1. Sophisticated: Susceptible to predators, blindly trusting of Moody’s and Standard & Poor’s credit ratings, all in all an easy mark.

How to use in a sentence: The companies that lost $1.1 billion on Abacus 2007-AC1 “were among the most sophisticated mortgage investors in the world,” Goldman said in an April 16 press release.

2. Transaction: An investment position whose scope can be defined rigidly or elastically, as a single business deal or a group of many, resulting in either a loss or a profit, depending on the desired outcome. Such flexibility can be useful for tax purposes, or for confusing an angry yet gullible public.

Example: “Goldman Sachs lost money on the transaction,” the bank said. (Notice how the word, when used by Goldman, conveniently excludes the seriously large offsetting profits Goldman made by shorting subprime-mortgage bonds in 2007.)

3. Hedged: A public-relations term that refers to the act of pairing a free-standing loss with a separate profitable transaction, thus creating the outward impression that a Wall Street bank never bore any risk. Effective only when the actual facts are unverifiable. Not effective where showing a profit would cause further harm to the bank’s reputation.

Usage: Goldman said it wouldn’t have lost money if AIG had filed for bankruptcy in 2008, because the bank was hedged. Goldman said it was not hedged on Abacus.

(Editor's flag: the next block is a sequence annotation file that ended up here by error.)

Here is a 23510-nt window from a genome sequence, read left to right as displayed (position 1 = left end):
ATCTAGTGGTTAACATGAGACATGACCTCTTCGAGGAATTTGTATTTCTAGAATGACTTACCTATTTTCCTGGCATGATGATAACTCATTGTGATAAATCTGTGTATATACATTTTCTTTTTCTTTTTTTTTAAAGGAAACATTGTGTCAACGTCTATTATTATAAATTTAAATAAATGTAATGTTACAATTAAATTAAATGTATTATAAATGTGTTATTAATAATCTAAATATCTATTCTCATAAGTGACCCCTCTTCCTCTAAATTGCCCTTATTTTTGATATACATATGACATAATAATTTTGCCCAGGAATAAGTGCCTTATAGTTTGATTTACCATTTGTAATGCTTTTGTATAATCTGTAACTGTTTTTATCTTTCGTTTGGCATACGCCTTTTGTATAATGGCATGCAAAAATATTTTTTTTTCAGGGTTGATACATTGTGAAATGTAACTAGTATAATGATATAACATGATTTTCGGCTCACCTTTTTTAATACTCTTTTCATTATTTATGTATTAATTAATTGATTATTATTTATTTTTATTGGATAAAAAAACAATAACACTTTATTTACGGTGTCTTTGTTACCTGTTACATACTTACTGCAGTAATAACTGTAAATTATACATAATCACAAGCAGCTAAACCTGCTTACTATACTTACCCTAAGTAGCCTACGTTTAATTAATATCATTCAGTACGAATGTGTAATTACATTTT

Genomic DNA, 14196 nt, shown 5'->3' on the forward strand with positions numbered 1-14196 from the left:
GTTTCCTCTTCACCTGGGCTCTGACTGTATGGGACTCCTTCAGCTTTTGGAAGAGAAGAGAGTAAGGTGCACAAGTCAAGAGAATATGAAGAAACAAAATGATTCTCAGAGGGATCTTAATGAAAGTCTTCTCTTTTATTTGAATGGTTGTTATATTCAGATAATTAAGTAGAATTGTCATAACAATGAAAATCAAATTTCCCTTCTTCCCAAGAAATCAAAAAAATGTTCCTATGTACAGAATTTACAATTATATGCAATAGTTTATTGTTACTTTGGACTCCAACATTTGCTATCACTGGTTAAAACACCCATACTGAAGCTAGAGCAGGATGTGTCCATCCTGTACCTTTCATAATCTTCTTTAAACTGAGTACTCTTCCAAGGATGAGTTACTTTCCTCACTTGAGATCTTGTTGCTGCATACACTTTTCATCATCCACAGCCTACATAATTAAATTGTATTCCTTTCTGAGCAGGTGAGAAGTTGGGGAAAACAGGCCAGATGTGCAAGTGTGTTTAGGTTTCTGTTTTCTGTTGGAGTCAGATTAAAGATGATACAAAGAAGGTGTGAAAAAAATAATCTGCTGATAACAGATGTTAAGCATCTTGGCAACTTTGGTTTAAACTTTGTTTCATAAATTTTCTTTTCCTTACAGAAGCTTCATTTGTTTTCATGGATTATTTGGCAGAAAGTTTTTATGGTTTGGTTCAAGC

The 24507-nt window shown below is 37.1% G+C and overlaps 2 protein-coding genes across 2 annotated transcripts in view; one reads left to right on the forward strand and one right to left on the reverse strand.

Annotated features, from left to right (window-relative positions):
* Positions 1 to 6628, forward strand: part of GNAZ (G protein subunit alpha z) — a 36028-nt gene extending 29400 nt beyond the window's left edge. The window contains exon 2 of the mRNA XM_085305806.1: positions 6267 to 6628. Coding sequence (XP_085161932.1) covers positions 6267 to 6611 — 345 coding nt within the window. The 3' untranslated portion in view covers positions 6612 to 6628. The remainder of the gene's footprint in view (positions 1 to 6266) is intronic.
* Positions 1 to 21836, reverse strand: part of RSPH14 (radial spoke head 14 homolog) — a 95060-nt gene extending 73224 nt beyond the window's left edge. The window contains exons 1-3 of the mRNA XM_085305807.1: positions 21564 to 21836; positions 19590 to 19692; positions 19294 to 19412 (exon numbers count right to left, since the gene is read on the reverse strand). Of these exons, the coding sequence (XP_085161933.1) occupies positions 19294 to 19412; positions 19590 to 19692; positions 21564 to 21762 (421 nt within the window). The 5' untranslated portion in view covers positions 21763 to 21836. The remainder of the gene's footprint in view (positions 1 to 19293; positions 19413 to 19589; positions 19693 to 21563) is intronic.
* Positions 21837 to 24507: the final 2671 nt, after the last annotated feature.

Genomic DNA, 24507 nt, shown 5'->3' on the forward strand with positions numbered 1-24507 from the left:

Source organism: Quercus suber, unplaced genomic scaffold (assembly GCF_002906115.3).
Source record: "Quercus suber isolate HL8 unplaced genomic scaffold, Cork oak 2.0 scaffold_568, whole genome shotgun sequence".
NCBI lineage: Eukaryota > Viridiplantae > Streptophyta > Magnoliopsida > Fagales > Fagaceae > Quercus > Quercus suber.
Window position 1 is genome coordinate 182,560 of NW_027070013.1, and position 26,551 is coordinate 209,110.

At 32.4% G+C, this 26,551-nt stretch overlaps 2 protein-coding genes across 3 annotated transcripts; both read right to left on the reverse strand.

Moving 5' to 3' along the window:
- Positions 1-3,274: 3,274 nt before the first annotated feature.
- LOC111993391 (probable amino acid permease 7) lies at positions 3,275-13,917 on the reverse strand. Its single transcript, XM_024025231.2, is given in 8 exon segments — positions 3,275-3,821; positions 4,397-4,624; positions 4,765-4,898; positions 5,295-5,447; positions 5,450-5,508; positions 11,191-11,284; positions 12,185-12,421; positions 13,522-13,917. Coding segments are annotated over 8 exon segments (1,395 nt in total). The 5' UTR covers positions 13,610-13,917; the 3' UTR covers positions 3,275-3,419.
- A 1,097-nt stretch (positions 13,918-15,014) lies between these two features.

4. Select: To agree to be called a “portfolio selection agent,” at a Wall Street bank’s request, even though one of the bank’s bearish clients is doing much of the picking. See statement from Goldman’s April 16 press release: “ACA, the largest investor, selected the portfolio.”

Related word: Independent. As in, ACA was “an independent and experienced


continue reading


Tags: , , , , , , ,




Seeing Through the Fog of Funny Money Policymaking

Seeing Through the Fog of Funny Money Policymaking

Lighthouse in fog, night (Digital)

Courtesy of Michael Panzner at Financial Armageddon

OK, let’s go through this one more time. Despite what we keep hearing from the politicians and moneymen, things are not getting better. Yes, we have seen the economic equivalent of a dead cat bounce — how could we not, given the trillions that have been thrown at the system — but it is simply not sustainable.

The reality is that we’ve just careened through decades of overborrowing and malinvestment, which created an array of dangerous imbalances and undermined our nation’s economic foundations. Now that the party is over, the wreckage is going to weigh on our prospects for years, if not decades.